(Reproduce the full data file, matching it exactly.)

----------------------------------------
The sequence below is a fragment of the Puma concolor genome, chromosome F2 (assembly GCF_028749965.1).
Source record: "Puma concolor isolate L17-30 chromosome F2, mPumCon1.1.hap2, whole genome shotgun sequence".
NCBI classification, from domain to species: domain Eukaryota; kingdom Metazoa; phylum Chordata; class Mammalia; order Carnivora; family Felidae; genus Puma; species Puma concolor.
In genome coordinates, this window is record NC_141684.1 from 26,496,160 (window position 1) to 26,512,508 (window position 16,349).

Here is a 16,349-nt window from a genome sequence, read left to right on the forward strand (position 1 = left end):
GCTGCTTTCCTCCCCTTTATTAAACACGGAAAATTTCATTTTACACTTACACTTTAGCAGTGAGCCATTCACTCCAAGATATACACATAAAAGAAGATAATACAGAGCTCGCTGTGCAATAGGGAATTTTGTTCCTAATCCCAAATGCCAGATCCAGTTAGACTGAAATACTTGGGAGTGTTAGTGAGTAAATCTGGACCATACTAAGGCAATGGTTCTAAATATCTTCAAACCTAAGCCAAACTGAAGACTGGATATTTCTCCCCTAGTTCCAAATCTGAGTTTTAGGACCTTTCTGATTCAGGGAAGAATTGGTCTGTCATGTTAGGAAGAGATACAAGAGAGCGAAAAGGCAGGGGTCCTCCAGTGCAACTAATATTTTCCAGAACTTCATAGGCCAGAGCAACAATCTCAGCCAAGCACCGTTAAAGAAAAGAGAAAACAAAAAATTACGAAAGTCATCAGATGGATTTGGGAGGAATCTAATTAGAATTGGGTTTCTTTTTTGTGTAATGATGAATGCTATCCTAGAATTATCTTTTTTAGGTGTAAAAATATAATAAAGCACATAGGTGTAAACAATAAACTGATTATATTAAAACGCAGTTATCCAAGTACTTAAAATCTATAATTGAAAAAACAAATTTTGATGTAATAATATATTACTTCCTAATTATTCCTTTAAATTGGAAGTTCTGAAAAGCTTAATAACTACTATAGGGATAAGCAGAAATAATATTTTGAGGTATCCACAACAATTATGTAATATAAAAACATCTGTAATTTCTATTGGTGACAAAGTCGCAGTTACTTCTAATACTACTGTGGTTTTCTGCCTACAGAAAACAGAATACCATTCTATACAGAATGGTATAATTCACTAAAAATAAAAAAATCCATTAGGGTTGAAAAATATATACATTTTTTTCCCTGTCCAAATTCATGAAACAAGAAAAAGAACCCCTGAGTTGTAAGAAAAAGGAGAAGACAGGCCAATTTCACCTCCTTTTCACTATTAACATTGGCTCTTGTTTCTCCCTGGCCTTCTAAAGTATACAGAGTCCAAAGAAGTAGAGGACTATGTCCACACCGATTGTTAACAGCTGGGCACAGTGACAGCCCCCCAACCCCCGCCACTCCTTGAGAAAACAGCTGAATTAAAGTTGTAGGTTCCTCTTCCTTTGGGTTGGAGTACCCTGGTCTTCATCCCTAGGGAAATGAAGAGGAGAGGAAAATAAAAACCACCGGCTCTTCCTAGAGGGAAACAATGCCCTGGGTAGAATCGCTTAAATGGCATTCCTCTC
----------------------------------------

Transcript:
The sequence below is a fragment of the Puma concolor genome, chromosome F2 (assembly GCF_028749965.1).
Source record: "Puma concolor isolate L17-30 chromosome F2, mPumCon1.1.hap2, whole genome shotgun sequence".
NCBI classification, from domain to species: domain Eukaryota; kingdom Metazoa; phylum Chordata; class Mammalia; order Carnivora; family Felidae; genus Puma; species Puma concolor.
In genome coordinates, this window is record NC_141684.1 from 26,496,160 (window position 1) to 26,512,508 (window position 16,349).

Here is a 16,349-nt window from a genome sequence, read left to right on the forward strand (position 1 = left end):
GCTGCTTTCCTCCCCTTTATTAAACACGGAAAATTTCATTTTACACTTACACTTTAGCAGTGAGCCATTCACTCCAAGATATACACATAAAAGAAGATAATACAGAGCTCGCTGTGCAATAGGGAATTTTGTTCCTAATCCCAAATGCCAGATCCAGTTAGACTGAAATACTTGGGAGTGTTAGTGAGTAAATCTGGACCATACTAAGGCAATGGTTCTAAATATCTTCAAACCTAAGCCAAACTGAAGACTGGATATTTCTCCCCTAGTTCCAAATCTGAGTTTTAGGACCTTTCTGATTCAGGGAAGAATTGGTCTGTCATGTTAGGAAGAGATACAAGAGAGCGAAAAGGCAGGGGTCCTCCAGTGCAACTAATATTTTCCAGAACTTCATAGGCCAGAGCAACAATCTCAGCCAAGCACCGTTAAAGAAAAGAGAAAACAAAAAATTACGAAAGTCATCAGATGGATTTGGGAGGAATCTAATTAGAATTGGGTTTCTTTTTTGTGTAATGATGAATGCTATCCTAGAATTATCTTTTTTAGGTGTAAAAATATAATAAAGCACATAGGTGTAAACAATAAACTGATTATATTAAAACGCAGTTATCCAAGTACTTAAAATCTATAATTGAAAAAACAAATTTTGATGTAATAATATATTACTTCCTAATTATTCCTTTAAATTGGAAGTTCTGAAAAGCTTAATAACTACTATAGGGATAAGCAGAAATAATATTTTGAGGTATCCACAACAATTATGTAATATAAAAACATCTGTAATTTCTATTGGTGACAAAGTCGCAGTTACTTCTAATACTACTGTGGTTTTCTGCCTACAGAAAACAGAATACCATTCTATACAGAATGGTATAATTCACTAAAAATAAAAAAATCCATTAGGGTTGAAAAATATATACATTTTTTTCCCTGTCCAAATTCATGAAACAAGAAAAAGAACCCCTGAGTTGTAAGAAAAAGGAGAAGACAGGCCAATTTCACCTCCTTTTCACTATTAACATTGGCTCTTGTTTCTCCCTGGCCTTCTAAAGTATACAGAGTCCAAAGAAGTAGAGGACTATGTCCACACCGATTGTTAACAGCTGGGCACAGTGACAGCCCCCCAACCCCCGCCACTCCTTGAGAAAACAGCTGAATTAAAGTTGTAGGTTCCTCTTCCTTTGGGTTGGAGTACCCTGGTCTTCATCCCTAGGGAAATGAAGAGGAGAGGAAAATAAAAACCACCGGCTCTTCCTAGAGGGAAACAATGCCCTGGGTAGAATCGCTTAAATGGCATTCCTCTC